Garlic Scape Pesto Recipe

Growing garlic? Use the scapes to make perfect pesto.

Garlic Scape Pesto

Garlic Scape Pesto

Garlic scape pesto uses a part of the plant often overlooked.

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Garlic scapes are the long, curling flower stalks that grow from hardneck garlic plants. Usually cut to allow the plant to focus its strength on the familiar bulb lurking beneath the surface of the soil, for many years growers would simply toss the tender shoots onto the compost pile. Things have changed.

A few years ago, some CSAs began to include the strange little stalks in share boxes. As the popularity of community supported agriculture grew, so did the demand for the previously unappreciated garlic scape. Once difficult to find even when in season, what was once compost fodder is pushing ramps to the side in many grocery stores.

With a taste that lies between a garlic clove and a scallion, and boasting the firm texture of a green bean, garlic scapes can be used in soups, salads, dips, or anywhere one might use typical garlic; it can also be grilled, steamed or sautéed to serve as a side vegetable in its own right.

Garlic scape pesto makes spectacular use of the subtle bite of the once neglected stalks. Spread it on bread or crackers, served with pasta or used as a sandwich topper, it’s everything we love about pesto with an unexpected twist. Pesto may be eaten fresh or frozen for future use. For single serving simplicity, fill ice cube trays with pesto, wrap in plastic and tuck them into the back of the freezer to use a cube at a time.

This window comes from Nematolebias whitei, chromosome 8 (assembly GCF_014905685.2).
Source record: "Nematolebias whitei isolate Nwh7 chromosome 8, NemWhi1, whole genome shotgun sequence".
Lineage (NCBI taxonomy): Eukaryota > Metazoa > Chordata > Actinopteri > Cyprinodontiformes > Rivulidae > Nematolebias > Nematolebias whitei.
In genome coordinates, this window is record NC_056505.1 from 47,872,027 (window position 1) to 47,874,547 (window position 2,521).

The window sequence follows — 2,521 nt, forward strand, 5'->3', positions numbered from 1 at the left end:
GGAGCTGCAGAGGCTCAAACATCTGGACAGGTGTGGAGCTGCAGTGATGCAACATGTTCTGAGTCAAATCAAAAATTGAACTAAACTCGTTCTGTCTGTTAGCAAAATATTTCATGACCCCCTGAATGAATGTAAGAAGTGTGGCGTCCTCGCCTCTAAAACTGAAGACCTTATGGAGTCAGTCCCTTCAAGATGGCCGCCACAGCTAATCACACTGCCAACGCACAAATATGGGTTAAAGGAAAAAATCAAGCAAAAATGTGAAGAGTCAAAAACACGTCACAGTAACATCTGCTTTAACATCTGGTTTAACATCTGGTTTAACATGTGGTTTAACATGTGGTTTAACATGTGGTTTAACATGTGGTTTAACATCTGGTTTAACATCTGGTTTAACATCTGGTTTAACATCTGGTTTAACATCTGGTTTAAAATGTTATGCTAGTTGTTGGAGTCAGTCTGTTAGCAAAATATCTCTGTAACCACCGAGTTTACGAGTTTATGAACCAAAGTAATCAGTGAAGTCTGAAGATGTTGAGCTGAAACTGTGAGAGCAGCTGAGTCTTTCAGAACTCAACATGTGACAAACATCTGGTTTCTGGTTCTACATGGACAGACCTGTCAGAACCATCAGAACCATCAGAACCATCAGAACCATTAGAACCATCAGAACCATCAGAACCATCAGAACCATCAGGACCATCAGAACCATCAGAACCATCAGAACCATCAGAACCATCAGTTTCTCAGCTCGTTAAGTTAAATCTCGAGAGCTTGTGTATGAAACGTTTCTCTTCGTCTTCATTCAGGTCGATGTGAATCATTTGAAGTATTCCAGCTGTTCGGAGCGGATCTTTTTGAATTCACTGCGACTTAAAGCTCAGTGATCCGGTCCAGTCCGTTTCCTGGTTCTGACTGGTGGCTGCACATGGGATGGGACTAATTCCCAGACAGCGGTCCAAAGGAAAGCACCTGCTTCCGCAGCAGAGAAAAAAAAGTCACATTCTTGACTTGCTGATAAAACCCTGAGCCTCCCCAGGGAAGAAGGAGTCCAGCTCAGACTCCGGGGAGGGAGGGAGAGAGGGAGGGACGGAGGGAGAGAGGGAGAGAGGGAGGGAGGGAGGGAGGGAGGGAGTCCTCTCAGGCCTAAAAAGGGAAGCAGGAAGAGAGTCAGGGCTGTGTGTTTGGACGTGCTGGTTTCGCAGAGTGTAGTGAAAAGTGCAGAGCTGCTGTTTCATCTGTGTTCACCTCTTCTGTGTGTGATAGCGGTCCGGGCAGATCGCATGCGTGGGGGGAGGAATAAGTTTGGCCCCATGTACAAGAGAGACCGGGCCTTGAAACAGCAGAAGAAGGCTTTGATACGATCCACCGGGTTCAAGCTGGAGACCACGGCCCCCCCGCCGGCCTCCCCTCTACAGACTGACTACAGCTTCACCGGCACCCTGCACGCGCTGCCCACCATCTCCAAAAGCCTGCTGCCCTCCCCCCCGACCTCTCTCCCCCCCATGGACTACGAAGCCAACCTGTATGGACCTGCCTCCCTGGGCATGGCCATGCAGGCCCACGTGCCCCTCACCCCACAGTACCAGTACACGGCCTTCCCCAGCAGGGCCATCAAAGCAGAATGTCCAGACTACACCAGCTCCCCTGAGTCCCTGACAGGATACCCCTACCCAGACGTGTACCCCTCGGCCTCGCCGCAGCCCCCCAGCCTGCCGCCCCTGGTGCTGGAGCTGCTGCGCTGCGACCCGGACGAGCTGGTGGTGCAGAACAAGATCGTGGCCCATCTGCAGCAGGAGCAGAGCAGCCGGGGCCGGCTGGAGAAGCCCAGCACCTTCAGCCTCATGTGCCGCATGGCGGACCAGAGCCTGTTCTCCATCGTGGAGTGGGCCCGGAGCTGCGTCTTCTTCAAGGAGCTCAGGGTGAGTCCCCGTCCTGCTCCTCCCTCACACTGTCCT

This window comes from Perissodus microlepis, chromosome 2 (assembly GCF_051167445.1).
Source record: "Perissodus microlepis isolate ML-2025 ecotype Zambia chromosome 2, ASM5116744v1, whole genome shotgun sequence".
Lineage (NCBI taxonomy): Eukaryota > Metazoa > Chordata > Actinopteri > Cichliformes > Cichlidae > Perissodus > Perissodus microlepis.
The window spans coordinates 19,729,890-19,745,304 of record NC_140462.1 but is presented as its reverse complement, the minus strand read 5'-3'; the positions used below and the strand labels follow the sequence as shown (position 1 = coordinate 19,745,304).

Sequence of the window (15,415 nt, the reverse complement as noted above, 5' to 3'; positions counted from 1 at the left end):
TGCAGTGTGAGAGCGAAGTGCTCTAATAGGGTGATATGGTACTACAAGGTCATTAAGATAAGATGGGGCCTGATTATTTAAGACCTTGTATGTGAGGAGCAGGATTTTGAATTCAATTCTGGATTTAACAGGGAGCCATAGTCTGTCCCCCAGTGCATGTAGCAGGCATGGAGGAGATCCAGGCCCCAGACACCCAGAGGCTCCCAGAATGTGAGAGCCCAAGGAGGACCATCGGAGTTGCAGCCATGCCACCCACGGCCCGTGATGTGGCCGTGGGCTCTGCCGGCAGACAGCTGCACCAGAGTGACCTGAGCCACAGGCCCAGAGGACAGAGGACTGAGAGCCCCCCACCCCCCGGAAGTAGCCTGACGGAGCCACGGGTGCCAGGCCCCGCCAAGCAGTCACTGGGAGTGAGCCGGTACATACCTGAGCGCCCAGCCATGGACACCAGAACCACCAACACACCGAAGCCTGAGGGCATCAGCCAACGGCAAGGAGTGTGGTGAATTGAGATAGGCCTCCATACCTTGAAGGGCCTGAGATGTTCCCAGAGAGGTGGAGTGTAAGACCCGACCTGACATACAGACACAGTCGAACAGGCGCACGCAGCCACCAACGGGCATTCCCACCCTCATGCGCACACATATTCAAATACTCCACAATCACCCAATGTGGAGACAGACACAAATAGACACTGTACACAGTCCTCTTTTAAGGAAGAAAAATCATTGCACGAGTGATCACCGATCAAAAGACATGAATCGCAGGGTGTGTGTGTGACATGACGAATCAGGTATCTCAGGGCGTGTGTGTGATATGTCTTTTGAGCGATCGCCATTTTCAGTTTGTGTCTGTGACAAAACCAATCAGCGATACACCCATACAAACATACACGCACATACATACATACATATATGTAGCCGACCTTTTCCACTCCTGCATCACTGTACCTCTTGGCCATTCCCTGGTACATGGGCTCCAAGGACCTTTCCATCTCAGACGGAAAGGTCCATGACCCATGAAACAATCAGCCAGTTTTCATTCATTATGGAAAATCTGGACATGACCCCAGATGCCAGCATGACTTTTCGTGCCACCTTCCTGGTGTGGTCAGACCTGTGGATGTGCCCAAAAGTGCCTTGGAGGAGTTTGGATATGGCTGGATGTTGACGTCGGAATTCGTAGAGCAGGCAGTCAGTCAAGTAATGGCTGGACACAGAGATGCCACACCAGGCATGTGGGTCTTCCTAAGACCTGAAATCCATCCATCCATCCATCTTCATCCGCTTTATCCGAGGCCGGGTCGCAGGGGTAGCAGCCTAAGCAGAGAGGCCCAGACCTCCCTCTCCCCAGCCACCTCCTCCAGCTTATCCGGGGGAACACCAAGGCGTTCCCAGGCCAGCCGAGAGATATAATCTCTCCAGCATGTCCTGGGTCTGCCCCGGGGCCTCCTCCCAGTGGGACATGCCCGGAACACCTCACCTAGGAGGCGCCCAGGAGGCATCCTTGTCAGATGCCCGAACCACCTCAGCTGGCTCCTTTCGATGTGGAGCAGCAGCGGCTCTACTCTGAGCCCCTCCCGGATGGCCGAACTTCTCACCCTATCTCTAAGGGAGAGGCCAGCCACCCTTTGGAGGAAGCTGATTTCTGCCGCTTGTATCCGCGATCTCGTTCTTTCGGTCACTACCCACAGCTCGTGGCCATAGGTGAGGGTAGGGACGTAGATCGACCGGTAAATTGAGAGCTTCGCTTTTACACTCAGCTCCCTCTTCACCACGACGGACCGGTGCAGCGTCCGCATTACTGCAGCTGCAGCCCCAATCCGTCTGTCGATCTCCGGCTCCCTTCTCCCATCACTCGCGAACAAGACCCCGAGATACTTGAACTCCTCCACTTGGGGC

Garlic Scape Pesto

  • 2 cups garlic scapes, chopped
  • 2 cups basil leaves
  • 1 lime, juiced
  • 1/2 teaspoon kosher salt
  • 1 cup olive oil
  • 1/2 cup toasted pine nuts

Combine garlic scapes, basil leaves, lime juice and salt in a food processor.

With processor running, slowly add olive oil, stopping as needed to scrape sides down with a rubber spatula.

Continue to add oil until desired consistency is reached.

Add pine nuts and pulse until nuts are chopped and well combined.

Store refrigerated up to 2 weeks or freeze in an airtight container until ready to use.

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